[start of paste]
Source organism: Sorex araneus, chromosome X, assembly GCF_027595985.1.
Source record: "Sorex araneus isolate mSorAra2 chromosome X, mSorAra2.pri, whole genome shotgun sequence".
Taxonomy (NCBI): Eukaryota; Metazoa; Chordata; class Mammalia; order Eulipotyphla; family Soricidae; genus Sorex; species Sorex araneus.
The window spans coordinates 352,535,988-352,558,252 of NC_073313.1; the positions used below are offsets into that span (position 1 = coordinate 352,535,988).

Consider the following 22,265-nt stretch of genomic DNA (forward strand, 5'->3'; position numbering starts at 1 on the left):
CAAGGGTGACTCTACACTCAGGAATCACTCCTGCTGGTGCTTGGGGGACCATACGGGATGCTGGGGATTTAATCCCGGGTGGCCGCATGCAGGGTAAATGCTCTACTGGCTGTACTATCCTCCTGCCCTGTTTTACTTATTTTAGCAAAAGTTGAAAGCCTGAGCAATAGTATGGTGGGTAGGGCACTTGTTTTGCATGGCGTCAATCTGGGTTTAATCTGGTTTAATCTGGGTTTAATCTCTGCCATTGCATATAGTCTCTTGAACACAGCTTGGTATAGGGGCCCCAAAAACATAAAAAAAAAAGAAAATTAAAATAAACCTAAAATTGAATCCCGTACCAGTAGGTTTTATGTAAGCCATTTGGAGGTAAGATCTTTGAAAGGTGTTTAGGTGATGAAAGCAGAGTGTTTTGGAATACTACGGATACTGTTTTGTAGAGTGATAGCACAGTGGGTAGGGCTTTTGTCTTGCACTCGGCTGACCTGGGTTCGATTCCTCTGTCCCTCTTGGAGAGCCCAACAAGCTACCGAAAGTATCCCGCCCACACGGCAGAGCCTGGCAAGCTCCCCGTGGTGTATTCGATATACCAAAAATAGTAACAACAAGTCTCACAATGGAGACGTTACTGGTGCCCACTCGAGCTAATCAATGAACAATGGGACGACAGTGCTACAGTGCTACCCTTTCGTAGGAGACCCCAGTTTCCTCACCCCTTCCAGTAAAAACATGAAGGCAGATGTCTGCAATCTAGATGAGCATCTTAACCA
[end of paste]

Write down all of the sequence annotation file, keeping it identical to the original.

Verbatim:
Source organism: Sorex araneus, chromosome X, assembly GCF_027595985.1.
Source record: "Sorex araneus isolate mSorAra2 chromosome X, mSorAra2.pri, whole genome shotgun sequence".
Taxonomy (NCBI): Eukaryota; Metazoa; Chordata; class Mammalia; order Eulipotyphla; family Soricidae; genus Sorex; species Sorex araneus.
The window spans coordinates 352,535,988-352,558,252 of NC_073313.1; the positions used below are offsets into that span (position 1 = coordinate 352,535,988).

Consider the following 22,265-nt stretch of genomic DNA (forward strand, 5'->3'; position numbering starts at 1 on the left):
CAAGGGTGACTCTACACTCAGGAATCACTCCTGCTGGTGCTTGGGGGACCATACGGGATGCTGGGGATTTAATCCCGGGTGGCCGCATGCAGGGTAAATGCTCTACTGGCTGTACTATCCTCCTGCCCTGTTTTACTTATTTTAGCAAAAGTTGAAAGCCTGAGCAATAGTATGGTGGGTAGGGCACTTGTTTTGCATGGCGTCAATCTGGGTTTAATCTGGTTTAATCTGGGTTTAATCTCTGCCATTGCATATAGTCTCTTGAACACAGCTTGGTATAGGGGCCCCAAAAACATAAAAAAAAAAGAAAATTAAAATAAACCTAAAATTGAATCCCGTACCAGTAGGTTTTATGTAAGCCATTTGGAGGTAAGATCTTTGAAAGGTGTTTAGGTGATGAAAGCAGAGTGTTTTGGAATACTACGGATACTGTTTTGTAGAGTGATAGCACAGTGGGTAGGGCTTTTGTCTTGCACTCGGCTGACCTGGGTTCGATTCCTCTGTCCCTCTTGGAGAGCCCAACAAGCTACCGAAAGTATCCCGCCCACACGGCAGAGCCTGGCAAGCTCCCCGTGGTGTATTCGATATACCAAAAATAGTAACAACAAGTCTCACAATGGAGACGTTACTGGTGCCCACTCGAGCTAATCAATGAACAATGGGACGACAGTGCTACAGTGCTACCCTTTCGTAGGAGACCCCAGTTTCCTCACCCCTTCCAGTAAAAACATGAAGGCAGATGTCTGCAATCTAGATGAGCATCTTAACCA